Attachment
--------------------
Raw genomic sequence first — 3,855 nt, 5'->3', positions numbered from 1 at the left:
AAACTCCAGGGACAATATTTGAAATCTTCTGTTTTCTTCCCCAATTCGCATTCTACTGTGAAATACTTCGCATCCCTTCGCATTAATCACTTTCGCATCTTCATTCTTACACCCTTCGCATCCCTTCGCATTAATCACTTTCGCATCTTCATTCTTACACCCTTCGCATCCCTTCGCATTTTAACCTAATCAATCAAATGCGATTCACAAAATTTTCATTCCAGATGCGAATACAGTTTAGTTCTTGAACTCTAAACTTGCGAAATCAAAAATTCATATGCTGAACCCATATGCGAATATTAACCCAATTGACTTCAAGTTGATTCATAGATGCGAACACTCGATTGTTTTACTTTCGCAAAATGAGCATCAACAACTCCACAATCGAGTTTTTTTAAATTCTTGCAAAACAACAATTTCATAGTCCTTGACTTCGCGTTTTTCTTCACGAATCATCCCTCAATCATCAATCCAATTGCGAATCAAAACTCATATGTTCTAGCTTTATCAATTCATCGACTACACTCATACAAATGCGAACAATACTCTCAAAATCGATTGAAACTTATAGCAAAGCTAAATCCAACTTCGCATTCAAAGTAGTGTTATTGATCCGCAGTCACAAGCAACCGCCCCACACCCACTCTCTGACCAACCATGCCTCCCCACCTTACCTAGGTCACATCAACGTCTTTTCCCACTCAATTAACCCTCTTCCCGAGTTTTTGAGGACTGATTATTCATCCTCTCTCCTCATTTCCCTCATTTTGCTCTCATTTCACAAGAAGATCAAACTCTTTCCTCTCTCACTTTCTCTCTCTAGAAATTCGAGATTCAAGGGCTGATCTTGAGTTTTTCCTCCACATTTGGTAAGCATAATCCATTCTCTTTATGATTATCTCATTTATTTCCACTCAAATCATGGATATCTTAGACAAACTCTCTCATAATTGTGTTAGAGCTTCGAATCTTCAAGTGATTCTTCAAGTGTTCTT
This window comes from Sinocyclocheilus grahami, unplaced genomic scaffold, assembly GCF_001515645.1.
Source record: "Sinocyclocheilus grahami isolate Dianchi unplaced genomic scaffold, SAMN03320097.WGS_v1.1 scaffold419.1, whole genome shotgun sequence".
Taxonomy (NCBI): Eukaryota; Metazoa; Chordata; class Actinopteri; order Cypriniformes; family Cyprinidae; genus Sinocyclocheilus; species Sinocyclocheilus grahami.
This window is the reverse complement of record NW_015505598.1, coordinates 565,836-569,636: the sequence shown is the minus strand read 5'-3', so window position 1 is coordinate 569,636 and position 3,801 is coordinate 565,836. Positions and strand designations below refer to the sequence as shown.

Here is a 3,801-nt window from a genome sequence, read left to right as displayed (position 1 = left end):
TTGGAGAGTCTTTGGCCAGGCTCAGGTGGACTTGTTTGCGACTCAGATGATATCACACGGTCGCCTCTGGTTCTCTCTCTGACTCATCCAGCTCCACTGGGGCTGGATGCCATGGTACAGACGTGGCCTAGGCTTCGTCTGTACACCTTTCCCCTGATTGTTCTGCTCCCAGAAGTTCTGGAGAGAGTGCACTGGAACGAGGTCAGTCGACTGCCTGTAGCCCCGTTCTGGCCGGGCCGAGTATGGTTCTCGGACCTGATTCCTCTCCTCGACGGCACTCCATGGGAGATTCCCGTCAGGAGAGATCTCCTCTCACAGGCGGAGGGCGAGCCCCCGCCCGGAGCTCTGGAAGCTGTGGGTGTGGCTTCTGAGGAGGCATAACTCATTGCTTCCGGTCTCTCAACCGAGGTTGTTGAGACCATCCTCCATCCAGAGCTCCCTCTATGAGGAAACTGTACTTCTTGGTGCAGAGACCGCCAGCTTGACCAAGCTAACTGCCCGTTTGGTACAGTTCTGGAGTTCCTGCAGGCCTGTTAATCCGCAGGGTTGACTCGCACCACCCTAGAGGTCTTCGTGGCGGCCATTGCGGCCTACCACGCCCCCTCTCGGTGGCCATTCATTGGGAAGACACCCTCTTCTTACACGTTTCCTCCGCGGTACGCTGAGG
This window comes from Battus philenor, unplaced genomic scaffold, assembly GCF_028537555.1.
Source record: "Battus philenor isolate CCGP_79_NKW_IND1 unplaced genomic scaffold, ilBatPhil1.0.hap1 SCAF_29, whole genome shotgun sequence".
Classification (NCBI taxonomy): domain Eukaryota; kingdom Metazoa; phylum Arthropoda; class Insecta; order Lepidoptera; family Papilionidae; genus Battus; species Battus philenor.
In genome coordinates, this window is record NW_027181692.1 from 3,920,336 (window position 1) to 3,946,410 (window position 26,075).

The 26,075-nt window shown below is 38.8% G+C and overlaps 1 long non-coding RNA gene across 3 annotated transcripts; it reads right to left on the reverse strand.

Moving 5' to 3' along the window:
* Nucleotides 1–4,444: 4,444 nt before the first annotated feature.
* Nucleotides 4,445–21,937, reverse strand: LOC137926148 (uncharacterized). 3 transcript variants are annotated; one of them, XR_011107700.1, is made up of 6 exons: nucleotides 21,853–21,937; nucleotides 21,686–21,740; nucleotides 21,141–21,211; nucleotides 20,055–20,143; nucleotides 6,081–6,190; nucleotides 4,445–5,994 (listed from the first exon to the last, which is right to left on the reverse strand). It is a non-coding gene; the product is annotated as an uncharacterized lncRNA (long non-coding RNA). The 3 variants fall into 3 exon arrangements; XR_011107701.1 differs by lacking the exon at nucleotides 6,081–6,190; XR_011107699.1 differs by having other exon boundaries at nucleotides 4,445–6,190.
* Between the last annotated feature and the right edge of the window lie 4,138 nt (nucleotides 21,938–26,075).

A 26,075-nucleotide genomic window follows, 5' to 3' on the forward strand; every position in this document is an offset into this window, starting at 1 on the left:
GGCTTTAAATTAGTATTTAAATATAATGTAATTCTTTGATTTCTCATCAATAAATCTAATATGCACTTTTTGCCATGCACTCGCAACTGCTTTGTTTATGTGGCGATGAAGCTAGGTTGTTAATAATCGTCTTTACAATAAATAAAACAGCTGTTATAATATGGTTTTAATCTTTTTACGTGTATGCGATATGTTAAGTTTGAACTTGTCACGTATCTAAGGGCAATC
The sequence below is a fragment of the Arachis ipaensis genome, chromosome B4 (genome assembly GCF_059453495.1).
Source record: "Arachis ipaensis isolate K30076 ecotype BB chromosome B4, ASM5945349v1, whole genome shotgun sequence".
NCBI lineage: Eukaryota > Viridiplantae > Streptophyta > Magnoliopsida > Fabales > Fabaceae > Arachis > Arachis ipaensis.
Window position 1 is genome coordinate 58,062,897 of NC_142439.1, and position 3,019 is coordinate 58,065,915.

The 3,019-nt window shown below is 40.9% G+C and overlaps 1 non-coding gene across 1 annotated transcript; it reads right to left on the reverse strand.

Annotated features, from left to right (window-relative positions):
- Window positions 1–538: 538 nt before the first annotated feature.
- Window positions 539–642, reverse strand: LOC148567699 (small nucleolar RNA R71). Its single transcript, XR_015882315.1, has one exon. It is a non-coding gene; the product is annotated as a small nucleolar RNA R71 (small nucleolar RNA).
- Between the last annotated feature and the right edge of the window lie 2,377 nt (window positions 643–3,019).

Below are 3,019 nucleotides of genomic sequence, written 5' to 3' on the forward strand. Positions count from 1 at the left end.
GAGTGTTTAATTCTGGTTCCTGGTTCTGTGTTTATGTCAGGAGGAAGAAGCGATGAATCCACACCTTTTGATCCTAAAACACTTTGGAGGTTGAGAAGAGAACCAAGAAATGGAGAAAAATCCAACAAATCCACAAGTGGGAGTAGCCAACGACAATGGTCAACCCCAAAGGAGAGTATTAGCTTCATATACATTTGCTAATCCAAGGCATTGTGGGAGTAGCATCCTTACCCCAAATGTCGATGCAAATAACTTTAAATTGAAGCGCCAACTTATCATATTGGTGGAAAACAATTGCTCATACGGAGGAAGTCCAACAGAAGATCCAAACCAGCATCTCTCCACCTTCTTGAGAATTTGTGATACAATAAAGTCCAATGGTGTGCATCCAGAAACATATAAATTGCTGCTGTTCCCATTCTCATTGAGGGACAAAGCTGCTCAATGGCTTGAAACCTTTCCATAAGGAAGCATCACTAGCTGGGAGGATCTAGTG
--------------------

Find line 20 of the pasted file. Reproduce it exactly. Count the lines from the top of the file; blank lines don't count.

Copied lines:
The sequence below is a fragment of the Arachis ipaensis genome, chromosome B4 (genome assembly GCF_059453495.1).